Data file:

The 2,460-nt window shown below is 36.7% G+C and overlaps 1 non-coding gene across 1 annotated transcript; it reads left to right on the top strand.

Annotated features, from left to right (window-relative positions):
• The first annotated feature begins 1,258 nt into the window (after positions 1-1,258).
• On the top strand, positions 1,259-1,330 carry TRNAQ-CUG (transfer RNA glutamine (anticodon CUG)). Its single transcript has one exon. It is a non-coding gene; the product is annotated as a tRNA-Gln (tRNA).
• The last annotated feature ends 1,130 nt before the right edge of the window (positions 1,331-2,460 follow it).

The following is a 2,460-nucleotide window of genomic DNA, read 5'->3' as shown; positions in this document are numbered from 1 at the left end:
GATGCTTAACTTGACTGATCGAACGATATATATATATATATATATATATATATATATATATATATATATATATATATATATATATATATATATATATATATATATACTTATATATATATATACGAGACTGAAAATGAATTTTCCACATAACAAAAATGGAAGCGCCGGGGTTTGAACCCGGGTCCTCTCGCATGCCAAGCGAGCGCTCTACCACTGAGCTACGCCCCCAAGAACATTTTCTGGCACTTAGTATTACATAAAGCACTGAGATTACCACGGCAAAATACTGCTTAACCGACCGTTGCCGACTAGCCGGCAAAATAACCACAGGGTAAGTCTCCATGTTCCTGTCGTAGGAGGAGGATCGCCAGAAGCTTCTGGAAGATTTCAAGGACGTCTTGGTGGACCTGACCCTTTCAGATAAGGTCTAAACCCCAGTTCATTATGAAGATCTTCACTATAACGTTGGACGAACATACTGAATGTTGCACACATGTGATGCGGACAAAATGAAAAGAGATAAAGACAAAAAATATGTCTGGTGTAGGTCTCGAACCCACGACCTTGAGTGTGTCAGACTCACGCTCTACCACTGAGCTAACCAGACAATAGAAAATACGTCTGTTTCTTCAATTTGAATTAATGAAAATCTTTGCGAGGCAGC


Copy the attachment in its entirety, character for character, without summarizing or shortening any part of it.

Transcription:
The 2,460-nt window shown below is 36.7% G+C and overlaps 1 non-coding gene across 1 annotated transcript; it reads left to right on the top strand.

Annotated features, from left to right (window-relative positions):
• The first annotated feature begins 1,258 nt into the window (after positions 1-1,258).
• On the top strand, positions 1,259-1,330 carry TRNAQ-CUG (transfer RNA glutamine (anticodon CUG)). Its single transcript has one exon. It is a non-coding gene; the product is annotated as a tRNA-Gln (tRNA).
• The last annotated feature ends 1,130 nt before the right edge of the window (positions 1,331-2,460 follow it).

The following is a 2,460-nucleotide window of genomic DNA, read 5'->3' as shown; positions in this document are numbered from 1 at the left end:
GATGCTTAACTTGACTGATCGAACGATATATATATATATATATATATATATATATATATATATATATATATATATATATATATATATATATATATATATATATATACTTATATATATATATACGAGACTGAAAATGAATTTTCCACATAACAAAAATGGAAGCGCCGGGGTTTGAACCCGGGTCCTCTCGCATGCCAAGCGAGCGCTCTACCACTGAGCTACGCCCCCAAGAACATTTTCTGGCACTTAGTATTACATAAAGCACTGAGATTACCACGGCAAAATACTGCTTAACCGACCGTTGCCGACTAGCCGGCAAAATAACCACAGGGTAAGTCTCCATGTTCCTGTCGTAGGAGGAGGATCGCCAGAAGCTTCTGGAAGATTTCAAGGACGTCTTGGTGGACCTGACCCTTTCAGATAAGGTCTAAACCCCAGTTCATTATGAAGATCTTCACTATAACGTTGGACGAACATACTGAATGTTGCACACATGTGATGCGGACAAAATGAAAAGAGATAAAGACAAAAAATATGTCTGGTGTAGGTCTCGAACCCACGACCTTGAGTGTGTCAGACTCACGCTCTACCACTGAGCTAACCAGACAATAGAAAATACGTCTGTTTCTTCAATTTGAATTAATGAAAATCTTTGCGAGGCAGC